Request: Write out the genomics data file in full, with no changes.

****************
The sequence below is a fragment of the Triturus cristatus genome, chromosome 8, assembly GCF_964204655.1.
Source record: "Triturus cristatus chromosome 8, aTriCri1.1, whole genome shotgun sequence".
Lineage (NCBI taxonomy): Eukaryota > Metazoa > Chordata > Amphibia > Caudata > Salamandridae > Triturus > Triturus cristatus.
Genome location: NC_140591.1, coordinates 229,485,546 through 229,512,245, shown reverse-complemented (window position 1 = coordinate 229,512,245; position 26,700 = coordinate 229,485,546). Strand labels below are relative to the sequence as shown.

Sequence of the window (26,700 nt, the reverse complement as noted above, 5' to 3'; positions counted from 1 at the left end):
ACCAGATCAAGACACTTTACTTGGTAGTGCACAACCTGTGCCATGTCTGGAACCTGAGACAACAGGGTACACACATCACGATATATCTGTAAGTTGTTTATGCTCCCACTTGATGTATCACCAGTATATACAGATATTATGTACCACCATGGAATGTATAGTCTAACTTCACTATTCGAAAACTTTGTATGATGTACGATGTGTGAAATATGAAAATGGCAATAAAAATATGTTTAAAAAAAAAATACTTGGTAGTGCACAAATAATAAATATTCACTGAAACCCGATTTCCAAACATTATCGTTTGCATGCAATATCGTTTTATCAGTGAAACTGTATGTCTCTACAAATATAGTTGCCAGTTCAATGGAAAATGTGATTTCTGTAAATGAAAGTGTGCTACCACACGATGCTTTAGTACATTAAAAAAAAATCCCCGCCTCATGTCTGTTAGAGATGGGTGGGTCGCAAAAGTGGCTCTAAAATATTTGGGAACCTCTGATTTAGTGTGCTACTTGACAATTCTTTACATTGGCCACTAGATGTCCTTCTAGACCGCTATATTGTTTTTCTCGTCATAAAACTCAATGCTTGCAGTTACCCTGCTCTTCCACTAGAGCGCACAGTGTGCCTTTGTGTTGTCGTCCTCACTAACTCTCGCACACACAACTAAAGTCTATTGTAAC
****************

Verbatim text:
The sequence below is a fragment of the Triturus cristatus genome, chromosome 8, assembly GCF_964204655.1.
Source record: "Triturus cristatus chromosome 8, aTriCri1.1, whole genome shotgun sequence".
Lineage (NCBI taxonomy): Eukaryota > Metazoa > Chordata > Amphibia > Caudata > Salamandridae > Triturus > Triturus cristatus.
Genome location: NC_140591.1, coordinates 229,485,546 through 229,512,245, shown reverse-complemented (window position 1 = coordinate 229,512,245; position 26,700 = coordinate 229,485,546). Strand labels below are relative to the sequence as shown.

Sequence of the window (26,700 nt, the reverse complement as noted above, 5' to 3'; positions counted from 1 at the left end):
ACCAGATCAAGACACTTTACTTGGTAGTGCACAACCTGTGCCATGTCTGGAACCTGAGACAACAGGGTACACACATCACGATATATCTGTAAGTTGTTTATGCTCCCACTTGATGTATCACCAGTATATACAGATATTATGTACCACCATGGAATGTATAGTCTAACTTCACTATTCGAAAACTTTGTATGATGTACGATGTGTGAAATATGAAAATGGCAATAAAAATATGTTTAAAAAAAAAATACTTGGTAGTGCACAAATAATAAATATTCACTGAAACCCGATTTCCAAACATTATCGTTTGCATGCAATATCGTTTTATCAGTGAAACTGTATGTCTCTACAAATATAGTTGCCAGTTCAATGGAAAATGTGATTTCTGTAAATGAAAGTGTGCTACCACACGATGCTTTAGTACATTAAAAAAAAATCCCCGCCTCATGTCTGTTAGAGATGGGTGGGTCGCAAAAGTGGCTCTAAAATATTTGGGAACCTCTGATTTAGTGTGCTACTTGACAATTCTTTACATTGGCCACTAGATGTCCTTCTAGACCGCTATATTGTTTTTCTCGTCATAAAACTCAATGCTTGCAGTTACCCTGCTCTTCCACTAGAGCGCACAGTGTGCCTTTGTGTTGTCGTCCTCACTAACTCTCGCACACACAACTAAAGTCTATTGTAAC